A COOK'S GARDEN

Not Yours to Munch, Deer

Deer and gardening: A difficult detente.
Deer and gardening: A difficult detente. (By Gerald Martineau -- The Washington Post)
By Barbara Damrosch
Special to The Washington Post
Thursday, June 8, 2006

Sixty-four years after his original star turn, Bambi the orphaned fawn once again frisked across American screens with the February release of "Bambi II." By most accounts, Bambi and friends are still adorable and the forest magical, but it's hard for some of us to view deer in quite the same way. In a more reality-based sequel, Bambi's mother would be shot not by a hunter but by a crazed gardener, driven to murder by the sight of his munched beets.

In 1942 everybody loved deer -- graceful, big-eyed symbols of wild nature. Their numbers, once in serious decline, were on the increase as Eastern farmland grew up in forest. Forest, in turn, was yielding to suburban development, and deer predators such as mountain lions, wolves, coyotes, bears and bobcats had long since been driven out. Deer, by contrast, adapt well to residential areas. The typical home landscape offers the classic "edge habitat" between field and woods that hoofed browsers love -- a shrubby smorgasbord of tender-tipped azaleas, arborvitae and yew, made all the more toothsome by doses of fertilizer.

The results have been bad for everybody. Large deer herds face hunger during harsh winters and dry summers, and collide with motorists on roads. They wipe out native forest plants such as trillium and lady-slipper while allowing barberry and other less tasty invaders to thrive. They carry deer ticks, which spread Lyme disease. And no solution is without problems, from hunting (dangerous in populated areas) to birth control (promising, but so far expensive). Gardeners gripe more about deer than they do about the weather, and even those who find deer beautiful struggle for a workable detente.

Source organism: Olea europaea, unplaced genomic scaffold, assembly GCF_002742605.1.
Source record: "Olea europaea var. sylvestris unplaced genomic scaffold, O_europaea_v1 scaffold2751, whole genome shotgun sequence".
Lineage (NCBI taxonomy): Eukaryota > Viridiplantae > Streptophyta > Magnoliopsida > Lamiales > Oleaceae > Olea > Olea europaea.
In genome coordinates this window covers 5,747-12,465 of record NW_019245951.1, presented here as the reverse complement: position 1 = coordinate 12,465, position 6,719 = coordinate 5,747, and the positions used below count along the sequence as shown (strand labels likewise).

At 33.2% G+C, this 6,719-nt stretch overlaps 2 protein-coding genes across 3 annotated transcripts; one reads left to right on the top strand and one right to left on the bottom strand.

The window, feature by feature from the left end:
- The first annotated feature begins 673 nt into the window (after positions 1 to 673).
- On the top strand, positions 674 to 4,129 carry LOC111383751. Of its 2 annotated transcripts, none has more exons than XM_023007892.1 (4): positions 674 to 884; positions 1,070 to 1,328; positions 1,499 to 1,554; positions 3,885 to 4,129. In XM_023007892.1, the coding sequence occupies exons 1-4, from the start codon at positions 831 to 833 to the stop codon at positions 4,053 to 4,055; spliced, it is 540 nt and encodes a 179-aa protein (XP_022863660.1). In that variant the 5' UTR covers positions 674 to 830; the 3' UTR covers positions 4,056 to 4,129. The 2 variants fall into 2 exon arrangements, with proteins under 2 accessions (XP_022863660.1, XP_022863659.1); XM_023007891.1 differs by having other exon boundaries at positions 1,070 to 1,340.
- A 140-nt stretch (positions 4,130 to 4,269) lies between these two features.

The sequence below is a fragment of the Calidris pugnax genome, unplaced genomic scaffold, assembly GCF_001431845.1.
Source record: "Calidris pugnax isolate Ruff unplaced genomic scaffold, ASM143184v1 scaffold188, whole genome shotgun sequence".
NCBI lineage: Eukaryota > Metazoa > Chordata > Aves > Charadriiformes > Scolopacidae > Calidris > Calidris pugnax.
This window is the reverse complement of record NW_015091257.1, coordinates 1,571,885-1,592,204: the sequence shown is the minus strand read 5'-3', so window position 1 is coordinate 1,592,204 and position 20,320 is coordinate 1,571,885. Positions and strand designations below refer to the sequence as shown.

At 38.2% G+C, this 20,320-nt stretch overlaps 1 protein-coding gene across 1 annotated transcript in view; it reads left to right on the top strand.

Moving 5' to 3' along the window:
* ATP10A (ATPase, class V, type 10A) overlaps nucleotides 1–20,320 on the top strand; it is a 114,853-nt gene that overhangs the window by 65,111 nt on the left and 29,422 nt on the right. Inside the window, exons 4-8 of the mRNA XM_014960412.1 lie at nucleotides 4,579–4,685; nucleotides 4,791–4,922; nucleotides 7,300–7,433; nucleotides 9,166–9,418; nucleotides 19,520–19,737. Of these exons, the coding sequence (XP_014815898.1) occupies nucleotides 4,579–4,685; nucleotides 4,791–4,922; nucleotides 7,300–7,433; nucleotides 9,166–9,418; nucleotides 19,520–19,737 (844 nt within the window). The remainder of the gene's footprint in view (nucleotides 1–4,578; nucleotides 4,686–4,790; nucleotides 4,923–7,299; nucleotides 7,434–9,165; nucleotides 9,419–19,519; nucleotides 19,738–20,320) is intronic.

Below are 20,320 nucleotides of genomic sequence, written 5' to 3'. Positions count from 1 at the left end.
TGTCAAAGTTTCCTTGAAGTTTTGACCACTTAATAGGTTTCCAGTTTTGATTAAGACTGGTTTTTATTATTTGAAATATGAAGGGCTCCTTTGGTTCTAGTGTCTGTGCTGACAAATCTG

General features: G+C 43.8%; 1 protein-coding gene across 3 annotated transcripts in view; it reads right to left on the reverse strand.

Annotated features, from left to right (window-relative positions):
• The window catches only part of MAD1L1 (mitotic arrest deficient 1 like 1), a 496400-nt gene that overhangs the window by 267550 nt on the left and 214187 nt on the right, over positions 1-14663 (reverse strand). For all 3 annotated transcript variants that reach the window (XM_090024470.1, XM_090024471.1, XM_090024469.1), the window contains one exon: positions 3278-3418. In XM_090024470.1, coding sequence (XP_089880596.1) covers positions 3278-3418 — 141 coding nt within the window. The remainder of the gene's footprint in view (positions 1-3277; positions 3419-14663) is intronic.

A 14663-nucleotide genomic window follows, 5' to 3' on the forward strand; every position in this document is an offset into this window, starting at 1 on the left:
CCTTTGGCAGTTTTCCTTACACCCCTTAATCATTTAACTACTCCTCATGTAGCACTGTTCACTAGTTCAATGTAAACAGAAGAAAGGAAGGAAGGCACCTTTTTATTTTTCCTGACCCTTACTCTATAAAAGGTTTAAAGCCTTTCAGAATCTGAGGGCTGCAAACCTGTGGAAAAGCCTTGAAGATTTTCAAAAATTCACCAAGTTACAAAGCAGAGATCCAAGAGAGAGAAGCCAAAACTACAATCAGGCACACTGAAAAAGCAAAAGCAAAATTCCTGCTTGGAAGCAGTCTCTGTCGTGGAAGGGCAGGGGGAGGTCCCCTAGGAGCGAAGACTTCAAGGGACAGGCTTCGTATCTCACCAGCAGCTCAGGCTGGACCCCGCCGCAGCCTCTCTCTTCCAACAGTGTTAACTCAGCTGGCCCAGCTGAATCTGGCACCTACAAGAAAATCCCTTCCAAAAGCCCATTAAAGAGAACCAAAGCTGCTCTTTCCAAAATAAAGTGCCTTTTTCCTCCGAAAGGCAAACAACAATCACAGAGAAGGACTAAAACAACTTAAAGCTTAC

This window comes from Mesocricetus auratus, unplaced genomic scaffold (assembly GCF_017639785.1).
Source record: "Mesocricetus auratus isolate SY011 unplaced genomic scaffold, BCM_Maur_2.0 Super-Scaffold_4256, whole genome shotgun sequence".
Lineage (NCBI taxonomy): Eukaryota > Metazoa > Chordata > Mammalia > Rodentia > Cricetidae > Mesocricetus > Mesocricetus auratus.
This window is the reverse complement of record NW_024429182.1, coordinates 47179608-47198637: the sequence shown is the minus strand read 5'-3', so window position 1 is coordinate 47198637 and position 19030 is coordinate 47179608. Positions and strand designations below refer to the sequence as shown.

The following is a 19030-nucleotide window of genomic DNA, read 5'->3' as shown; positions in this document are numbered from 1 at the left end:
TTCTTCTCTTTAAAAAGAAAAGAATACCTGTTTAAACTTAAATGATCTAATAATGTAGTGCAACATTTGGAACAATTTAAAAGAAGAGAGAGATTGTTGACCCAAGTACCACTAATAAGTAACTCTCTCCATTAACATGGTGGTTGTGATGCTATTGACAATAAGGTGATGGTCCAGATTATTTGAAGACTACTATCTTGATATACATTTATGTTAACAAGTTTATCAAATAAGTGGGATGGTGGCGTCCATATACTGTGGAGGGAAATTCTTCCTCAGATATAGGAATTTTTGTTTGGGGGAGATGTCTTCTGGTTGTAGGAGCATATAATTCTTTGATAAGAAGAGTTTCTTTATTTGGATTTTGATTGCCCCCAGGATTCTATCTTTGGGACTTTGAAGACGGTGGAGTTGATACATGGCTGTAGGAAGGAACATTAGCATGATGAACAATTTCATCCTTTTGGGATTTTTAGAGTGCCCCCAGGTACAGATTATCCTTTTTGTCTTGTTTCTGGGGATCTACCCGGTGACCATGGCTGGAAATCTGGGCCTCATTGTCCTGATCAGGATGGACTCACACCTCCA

It's not for lack of ideas. There is a whole sub-genre of garden writing devoted to anti-deer stratagems, all of which work some of the time but none of which is infallible. A dog can help, but it must be just energetic enough to perform dusk and dawn patrols, but not so aggressive that it chases deer. (An "invisible fence" electric collar is one option.) Scare devices such as jets of water, flashing lights, radios, scarecrows and strands of shiny tape work briefly. We once put out a gadget that gave the call of a mountain lion every five minutes during the night. The deer soon figured out that no big cats were present, but I jumped out of my skin every time I walked by just in time for the shriek.

Repellents can have some effect. There are countless recipes involving hot pepper, garlic, rotten eggs, sewage sludge, curry powder or ground chicken feathers -- and many commercial formulations. But most need to be reapplied often and involve so much time and money that one's thoughts turn to recipes for venison instead. Bunches of human hair and dangling bars of deodorant soap work only for a short while. If your garden is large, you could spend more time making it noisy, flashy, bad-tasting and smelly than you do tending it. Still, I keep a bag of dried blood handy. A dusting, reapplied after each rain, does protect irresistible deer hors d'oeuvres such as emerging tulips, daylily shoots and young broccoli. It's also a good source of nitrogen.

Not surprisingly, I've found a good fence works best, especially for a manageable area like a vegetable garden. I've even seen small food gardens caged completely, with mesh ceilings. Electric fences are usually effective, but most are costly and a little scary. An ordinary six-foot wire-mesh fence will often do the trick, though in some areas even eight feet is too low. Two fences spaced four or five feet apart are said to deter deer, and fences with baffles that slant outward in the direction of approaching deer may have the same effect. As long as you make sure the deer can't wriggle through or under a fence, anything you can do to make them nervous about jumping the fence is helpful. A solid fence, or one with a dense hedge behind it, is good because they can't see where they'll land.

Fences needn't be ugly. I once deer-proofed my whole front yard by running an attractive lattice out from one end of the house, to support vining squash and beans, then running a stockade fence along the road with attractive shrubs in front of it. I took the next stretch through a patch of woods, nailing black polypropylene mesh from tree to tree, then rejoined the other end of the house with more lattice festooned with clematis. There you entered though a decorative gate. (The black mesh is sold by Benner's Gardens, http://www.bennersgardens.com/ , 800-244-3337.)

This tactic worked much better than "deer-resistant plantings." I have a big file of plants to avoid because they are deer favorites and another file of those that deer dislike. Amusingly, many plants are on both lists. Sadly for gardeners, deer are often so hungry that they will eat anything. Sad, too, for the deer.


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